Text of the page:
Despite months of negotiation and many deals being agreed with PV providers, just a handful of landlords have actually been able to install PV on their roofs because banks have held off granting ‘lender’s consent’ – despite an impending April deadline.
Banks that hold housing association homes as security for loans are concerned that installing PV could reduce the value of the properties in the event of a default.
But with just six months to go until the government cuts the feed-in tariff – an amount paid to generators of renewable electricity – housing associations say lenders are jeopardising savings of up to £250 a year on individual tenants’ energy bills.
Frustrated associations and PV providers, which offer to install PV for free and rent the roof space but keep the majority of the FIT, are scrabbling to install PV before April next year after which many deals will no longer be viable.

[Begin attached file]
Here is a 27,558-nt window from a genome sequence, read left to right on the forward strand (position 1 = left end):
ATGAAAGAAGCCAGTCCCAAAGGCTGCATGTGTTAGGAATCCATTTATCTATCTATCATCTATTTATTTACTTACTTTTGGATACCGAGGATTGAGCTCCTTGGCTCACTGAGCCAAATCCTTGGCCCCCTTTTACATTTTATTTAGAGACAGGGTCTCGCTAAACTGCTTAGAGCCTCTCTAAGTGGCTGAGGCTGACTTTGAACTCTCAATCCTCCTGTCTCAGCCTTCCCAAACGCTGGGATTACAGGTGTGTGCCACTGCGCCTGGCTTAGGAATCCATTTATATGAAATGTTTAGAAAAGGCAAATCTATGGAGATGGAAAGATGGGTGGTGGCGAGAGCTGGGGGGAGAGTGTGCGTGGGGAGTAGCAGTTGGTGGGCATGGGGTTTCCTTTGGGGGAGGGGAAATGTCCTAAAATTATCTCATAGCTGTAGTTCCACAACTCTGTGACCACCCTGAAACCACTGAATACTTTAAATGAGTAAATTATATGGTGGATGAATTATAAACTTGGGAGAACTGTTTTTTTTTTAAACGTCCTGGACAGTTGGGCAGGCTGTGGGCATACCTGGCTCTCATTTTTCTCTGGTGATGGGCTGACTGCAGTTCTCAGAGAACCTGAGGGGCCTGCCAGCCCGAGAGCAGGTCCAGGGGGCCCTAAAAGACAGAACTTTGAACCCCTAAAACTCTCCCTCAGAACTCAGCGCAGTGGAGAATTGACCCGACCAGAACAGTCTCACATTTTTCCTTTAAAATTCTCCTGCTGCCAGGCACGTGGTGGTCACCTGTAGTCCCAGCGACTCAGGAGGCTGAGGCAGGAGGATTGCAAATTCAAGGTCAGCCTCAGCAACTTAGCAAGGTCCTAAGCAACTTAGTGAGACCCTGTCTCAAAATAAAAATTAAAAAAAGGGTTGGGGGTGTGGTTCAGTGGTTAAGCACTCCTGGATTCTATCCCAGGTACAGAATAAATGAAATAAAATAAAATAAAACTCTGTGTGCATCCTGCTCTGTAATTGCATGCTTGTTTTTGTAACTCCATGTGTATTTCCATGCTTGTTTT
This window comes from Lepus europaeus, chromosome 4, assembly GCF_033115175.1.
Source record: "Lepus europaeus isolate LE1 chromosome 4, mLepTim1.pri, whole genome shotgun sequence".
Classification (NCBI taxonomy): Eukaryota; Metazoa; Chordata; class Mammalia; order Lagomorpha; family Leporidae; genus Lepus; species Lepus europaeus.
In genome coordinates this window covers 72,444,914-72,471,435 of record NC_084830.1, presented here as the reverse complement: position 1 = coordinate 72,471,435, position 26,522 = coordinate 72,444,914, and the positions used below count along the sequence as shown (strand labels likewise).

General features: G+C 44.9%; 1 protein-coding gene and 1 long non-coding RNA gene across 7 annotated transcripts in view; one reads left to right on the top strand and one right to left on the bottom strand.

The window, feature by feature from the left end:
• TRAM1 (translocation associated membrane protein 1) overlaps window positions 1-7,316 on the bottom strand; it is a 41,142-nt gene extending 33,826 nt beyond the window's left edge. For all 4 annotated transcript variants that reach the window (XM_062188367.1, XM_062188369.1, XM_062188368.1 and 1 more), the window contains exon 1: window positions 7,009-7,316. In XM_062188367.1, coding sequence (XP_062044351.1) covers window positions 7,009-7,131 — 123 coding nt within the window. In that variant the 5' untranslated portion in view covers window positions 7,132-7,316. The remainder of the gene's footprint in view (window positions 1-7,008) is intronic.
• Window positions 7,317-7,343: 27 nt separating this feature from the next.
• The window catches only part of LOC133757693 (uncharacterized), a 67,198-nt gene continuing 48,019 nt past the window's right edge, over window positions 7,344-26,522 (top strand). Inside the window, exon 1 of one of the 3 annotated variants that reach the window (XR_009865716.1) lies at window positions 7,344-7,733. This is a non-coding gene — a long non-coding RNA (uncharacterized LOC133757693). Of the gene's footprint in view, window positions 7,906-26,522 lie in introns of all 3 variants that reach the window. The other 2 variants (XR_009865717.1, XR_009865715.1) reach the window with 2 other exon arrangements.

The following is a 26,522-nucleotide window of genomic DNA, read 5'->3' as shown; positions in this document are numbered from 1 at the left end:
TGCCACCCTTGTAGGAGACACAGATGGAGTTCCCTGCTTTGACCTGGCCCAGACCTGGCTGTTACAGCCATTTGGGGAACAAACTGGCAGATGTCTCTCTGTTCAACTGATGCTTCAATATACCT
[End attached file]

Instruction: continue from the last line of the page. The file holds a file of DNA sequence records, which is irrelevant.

Last week three major lenders to the sector were called into crisis talks with 20 associations – none of which have been able to complete any of their deals.
Success in the talks is essential ahead of the introduction of similar schemes which also require landlords to obtain lenders’ consent, such as the government’s renewable heat incentive and its green deal retrofit programme which is being finalised by ministers this week.
Malcolm Wilson, commercial director at Westwood RCT Homes, said: ‘We have been talking about this with our bank for almost a year. They are being difficult over a very unlikely apocalyptic scenario.
‘Every week we are not installing it stops us putting up 100 units up – they are taking the money out of our tenants’ pockets.’
Until recently, some banks have been accused of ‘trying it on’ with associations in an attempt to capitalise on the FIT.
One bank asked an association for a payment of £250 per home – while another association was told there would be a minimum fee of £50,000.
However Robert Beiley, partner at law firm Trowers & Hamlins, which called last Thursday’s summit, said progress is being made and banks typically only want to cover their costs and are not trying to renegotiating existing loans.
Mark Amis, head of social housing at Lloyds, said he expected most deals to be signed – although he would not comment on how soon.
He said: ‘From our perspective it’s not a major issue, there are a number of technicalities and we are dealing with them.’